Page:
And the group was not a one-hit wonder phenom. Saturday Night was its mammoth hit (S-a-t-u-r-d-a-y Night!), but there was also Money Honey, Rock-N-Roll Love Letter, I Only Want To Be With You, and It's A Game.

At its height, the Rollers' run was Beatle-esque. At every stop there were young girls screaming and crying and holding tartan scarves aloft, the precious cloth bearing the name of their personal favourite -- Woody, Eric, Stuart, Derek and, near the tail end, Ian.

North America, still nursing a post-Beatles hangover, was convinced all good pop things came from the British and, for a short while, the Rollers were it.

The band broke fast and hard on colonial soil, although something, perhaps the Scottish heritage, let the star burn a little longer in Canada.

Mitchell recalls one scary outing in Toronto's Nathan Phillips Square when 60,000 fans jammed the plaza, and the nervous police prevented the band from playing.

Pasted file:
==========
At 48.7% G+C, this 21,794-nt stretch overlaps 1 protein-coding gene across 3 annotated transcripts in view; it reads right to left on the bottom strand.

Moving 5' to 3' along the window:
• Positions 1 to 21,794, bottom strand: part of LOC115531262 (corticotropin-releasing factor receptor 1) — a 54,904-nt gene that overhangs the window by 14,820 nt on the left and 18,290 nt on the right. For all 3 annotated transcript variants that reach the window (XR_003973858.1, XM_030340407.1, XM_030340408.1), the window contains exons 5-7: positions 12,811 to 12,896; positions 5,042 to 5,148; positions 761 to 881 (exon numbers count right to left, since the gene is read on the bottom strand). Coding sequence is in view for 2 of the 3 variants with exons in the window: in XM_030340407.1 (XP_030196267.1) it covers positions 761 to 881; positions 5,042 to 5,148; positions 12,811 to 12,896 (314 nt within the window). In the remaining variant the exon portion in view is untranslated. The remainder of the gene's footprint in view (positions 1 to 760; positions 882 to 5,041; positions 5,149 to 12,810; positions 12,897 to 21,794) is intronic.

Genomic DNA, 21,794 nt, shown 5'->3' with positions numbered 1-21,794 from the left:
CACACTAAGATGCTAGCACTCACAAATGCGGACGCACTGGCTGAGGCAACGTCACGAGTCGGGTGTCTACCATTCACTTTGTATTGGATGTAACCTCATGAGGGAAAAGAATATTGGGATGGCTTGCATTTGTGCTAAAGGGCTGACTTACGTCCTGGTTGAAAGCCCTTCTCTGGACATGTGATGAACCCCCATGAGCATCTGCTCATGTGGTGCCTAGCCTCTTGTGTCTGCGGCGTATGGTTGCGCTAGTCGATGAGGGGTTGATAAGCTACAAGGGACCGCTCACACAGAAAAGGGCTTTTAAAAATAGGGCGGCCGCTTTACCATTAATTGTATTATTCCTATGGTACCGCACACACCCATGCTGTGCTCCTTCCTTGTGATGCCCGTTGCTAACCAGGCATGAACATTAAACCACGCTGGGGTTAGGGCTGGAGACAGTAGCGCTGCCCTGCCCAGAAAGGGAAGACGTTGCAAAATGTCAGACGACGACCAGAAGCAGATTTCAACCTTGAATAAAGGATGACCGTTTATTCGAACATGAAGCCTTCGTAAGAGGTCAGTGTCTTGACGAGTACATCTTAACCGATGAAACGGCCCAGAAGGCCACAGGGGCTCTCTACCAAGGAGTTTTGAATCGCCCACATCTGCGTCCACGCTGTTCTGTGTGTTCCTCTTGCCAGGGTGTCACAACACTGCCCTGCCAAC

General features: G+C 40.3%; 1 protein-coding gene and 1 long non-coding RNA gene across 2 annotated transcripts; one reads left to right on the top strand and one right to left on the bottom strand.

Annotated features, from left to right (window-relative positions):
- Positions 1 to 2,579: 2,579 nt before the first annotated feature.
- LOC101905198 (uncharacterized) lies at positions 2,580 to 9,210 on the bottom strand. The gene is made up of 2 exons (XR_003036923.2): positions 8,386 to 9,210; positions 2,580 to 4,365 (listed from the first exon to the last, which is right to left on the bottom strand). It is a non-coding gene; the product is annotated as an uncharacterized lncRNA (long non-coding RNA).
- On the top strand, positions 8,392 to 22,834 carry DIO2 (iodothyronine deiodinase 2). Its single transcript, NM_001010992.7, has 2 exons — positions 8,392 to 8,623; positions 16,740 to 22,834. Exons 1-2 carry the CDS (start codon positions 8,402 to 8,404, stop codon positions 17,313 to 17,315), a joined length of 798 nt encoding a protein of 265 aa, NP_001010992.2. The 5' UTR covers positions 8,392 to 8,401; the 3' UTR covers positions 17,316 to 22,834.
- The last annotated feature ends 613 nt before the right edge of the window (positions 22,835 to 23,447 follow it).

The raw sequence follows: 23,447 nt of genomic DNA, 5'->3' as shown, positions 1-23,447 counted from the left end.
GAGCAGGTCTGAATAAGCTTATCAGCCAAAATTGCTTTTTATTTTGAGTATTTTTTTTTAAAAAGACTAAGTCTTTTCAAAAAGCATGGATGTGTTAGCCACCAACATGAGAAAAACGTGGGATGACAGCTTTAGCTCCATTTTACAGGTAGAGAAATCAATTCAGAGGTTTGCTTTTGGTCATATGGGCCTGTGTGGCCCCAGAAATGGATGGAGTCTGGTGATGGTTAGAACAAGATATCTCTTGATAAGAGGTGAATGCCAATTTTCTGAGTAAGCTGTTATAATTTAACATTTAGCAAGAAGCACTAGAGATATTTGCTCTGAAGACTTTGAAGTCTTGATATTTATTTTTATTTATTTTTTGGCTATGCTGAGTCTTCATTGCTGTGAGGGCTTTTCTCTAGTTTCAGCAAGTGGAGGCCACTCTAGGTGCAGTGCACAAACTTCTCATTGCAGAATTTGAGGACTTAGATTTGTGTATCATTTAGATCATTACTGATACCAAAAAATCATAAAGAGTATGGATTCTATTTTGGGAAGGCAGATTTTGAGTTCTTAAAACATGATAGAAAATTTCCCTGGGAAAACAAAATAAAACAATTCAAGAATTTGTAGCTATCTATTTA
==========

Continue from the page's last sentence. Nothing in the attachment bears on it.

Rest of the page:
"We were allowed to go up onstage, walk across and wave, and that was it -- back to the hotel room."

It was often that way, Mitchell said.

One of the fallacies of teenybopperdom is that band members are awash with the vices of fame -- the sex, the booze, the drugs.

"It was lonely if you stuck by the rules -- and we stuck by the rules. It was literally milk and cookies with the Bay City Rollers," Mitchell said. "It was maddening. I mean we were all pretty young, and there were all these girls screaming in front of you, then it was off to the hotel alone after the show."

If there's one thing Mitchell looks forward to now, it's playing the music, a lot of which hasn't gotten its due in the whirlpool of pop.

"I can change the songs up to how I think they should've sounded," he said. "We were actually a thrash band live. We played loud and angry and fast, like punk.

"It was nothing like you heard on the radio."